Instead, it was his general demeanour and body language that eroded his leadership, with players complaining about him literally pointing the finger at them in training as he gave instructions. Not that he was completely ineffective in getting his message across; wearing imaginary glasses against Villareal was enough to get him sent off in a contentious Copa del Rey tie, a move that fans loved, but one that still couldn’t ease the sense of isolation.

His offers of a post-match glass of wine to the opposition managers were rarely accepted in Spain, and it was impossible to shake the feeling that he remained a Scotsman in San Sebastián – a legal alien of sorts – staying in the same hotel throughout his whole tenure. As he put it at the time: “I don’t miss that much from home, though I lived within an hour of perhaps 25 professional football teams. But I do miss those midweek nights looking for players and watching opponents all around the north-west. I’d see my dad who’d watch games around Preston.”

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His difficulties in adapting seemed especially odd considering how he had apparently undertaken a lot of research before his interview with Sociedad president Jokin Aperribay, who was so impressed by the Glaswegian that he overruled his sporting director’s wishes to bring in Pepe Mel as Arrasate’s replacement.

In a way, it was a single game that sealed his fate. While the fans and the board were equally concerned about the shaky start to the season, it seemed like Moyes’ head wasn’t yet on the chopping block. However, the team’s performance against Las Palmas was so terrible that it seemed to instantly turn everyone against him. They lost 2-0 to a side that had only won a single game before that in the league, with La Real clearly inferior to the underdogs.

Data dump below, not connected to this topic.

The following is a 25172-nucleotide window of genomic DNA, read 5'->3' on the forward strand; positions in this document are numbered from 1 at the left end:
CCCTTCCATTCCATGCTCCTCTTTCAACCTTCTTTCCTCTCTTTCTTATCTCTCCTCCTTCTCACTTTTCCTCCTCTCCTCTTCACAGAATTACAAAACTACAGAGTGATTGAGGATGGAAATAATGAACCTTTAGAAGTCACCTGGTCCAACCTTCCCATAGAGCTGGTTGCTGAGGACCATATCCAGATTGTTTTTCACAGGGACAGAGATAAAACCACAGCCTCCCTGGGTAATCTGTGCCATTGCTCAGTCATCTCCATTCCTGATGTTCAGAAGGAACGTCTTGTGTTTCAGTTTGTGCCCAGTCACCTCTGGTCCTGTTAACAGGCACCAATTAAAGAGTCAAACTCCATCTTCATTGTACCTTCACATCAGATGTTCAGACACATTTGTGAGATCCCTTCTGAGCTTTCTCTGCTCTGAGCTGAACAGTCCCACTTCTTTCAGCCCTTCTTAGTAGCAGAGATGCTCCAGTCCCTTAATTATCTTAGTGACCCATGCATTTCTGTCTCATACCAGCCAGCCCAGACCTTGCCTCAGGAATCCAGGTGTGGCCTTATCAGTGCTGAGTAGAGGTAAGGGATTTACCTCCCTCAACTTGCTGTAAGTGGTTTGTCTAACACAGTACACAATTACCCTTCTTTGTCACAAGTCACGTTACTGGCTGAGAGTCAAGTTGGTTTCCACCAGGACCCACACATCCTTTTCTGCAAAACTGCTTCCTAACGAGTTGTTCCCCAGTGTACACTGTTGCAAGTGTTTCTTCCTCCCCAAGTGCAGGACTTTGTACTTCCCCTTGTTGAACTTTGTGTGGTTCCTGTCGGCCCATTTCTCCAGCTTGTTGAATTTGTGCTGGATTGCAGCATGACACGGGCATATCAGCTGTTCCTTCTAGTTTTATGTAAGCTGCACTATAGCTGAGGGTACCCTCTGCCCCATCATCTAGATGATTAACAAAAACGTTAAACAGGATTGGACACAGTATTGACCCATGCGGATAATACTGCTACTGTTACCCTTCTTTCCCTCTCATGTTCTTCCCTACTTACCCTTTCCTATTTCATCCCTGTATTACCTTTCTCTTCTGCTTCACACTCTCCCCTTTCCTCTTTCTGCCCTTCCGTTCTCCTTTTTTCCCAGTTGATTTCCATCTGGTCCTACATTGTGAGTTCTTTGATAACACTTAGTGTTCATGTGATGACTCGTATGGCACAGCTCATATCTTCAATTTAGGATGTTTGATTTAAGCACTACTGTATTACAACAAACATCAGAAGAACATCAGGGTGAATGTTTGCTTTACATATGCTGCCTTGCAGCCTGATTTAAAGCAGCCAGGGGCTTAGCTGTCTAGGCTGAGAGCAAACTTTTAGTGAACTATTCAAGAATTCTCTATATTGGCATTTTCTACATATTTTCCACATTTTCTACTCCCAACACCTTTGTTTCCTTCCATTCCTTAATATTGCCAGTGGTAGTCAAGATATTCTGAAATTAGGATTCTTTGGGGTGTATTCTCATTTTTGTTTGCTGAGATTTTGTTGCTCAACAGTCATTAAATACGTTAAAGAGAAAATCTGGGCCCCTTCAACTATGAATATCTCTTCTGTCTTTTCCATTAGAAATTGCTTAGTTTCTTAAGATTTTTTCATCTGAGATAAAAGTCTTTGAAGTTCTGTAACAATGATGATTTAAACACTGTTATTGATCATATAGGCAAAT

The sharks were out for blood, and the Spanish commentariat had a field day with the proceedings. It was written in the local media that it wasn’t the result that caused such heartache but “the image presented by the team” and that Moyes, despite all his statements to the contrary, “still bears the impression of someone who has only just arrived and doesn’t understand the club, the players, the league, the city, the opponents, the referees, the languages, the stadia, the timetables.” It was a damning indictment.

Even then, the club’s president gave himself a few days to cool off, but couldn’t find a good enough reason to keep him around. The announcement was scheduled for Sunday evening, but Moyes’ flight was cancelled, so it had to be made on Monday instead: an appropriate metaphor for his failure if there ever was one.

If he lasted a day longer, he would have made it a whole year at the Basque club. In the end, despite his successful firefighting efforts in the early part of his short tenure, his record is inferior to his immediate predecessor, and the Scot only won 12 games out of 42 while in charge.

While the Hammers are unlikely to face Las Palmas any time soon in a competitive fixture, the owners should probably cast on eye on Moyes’ Spanish adventure and be careful when deciding how long a contract extension he deserves, even if he successfully guides West Ham to a midtable position. The short-term stabilisation doesn’t guarantee that he’ll be able to keep a previously sinking ship afloat in the long run. 

By Luci Kelemen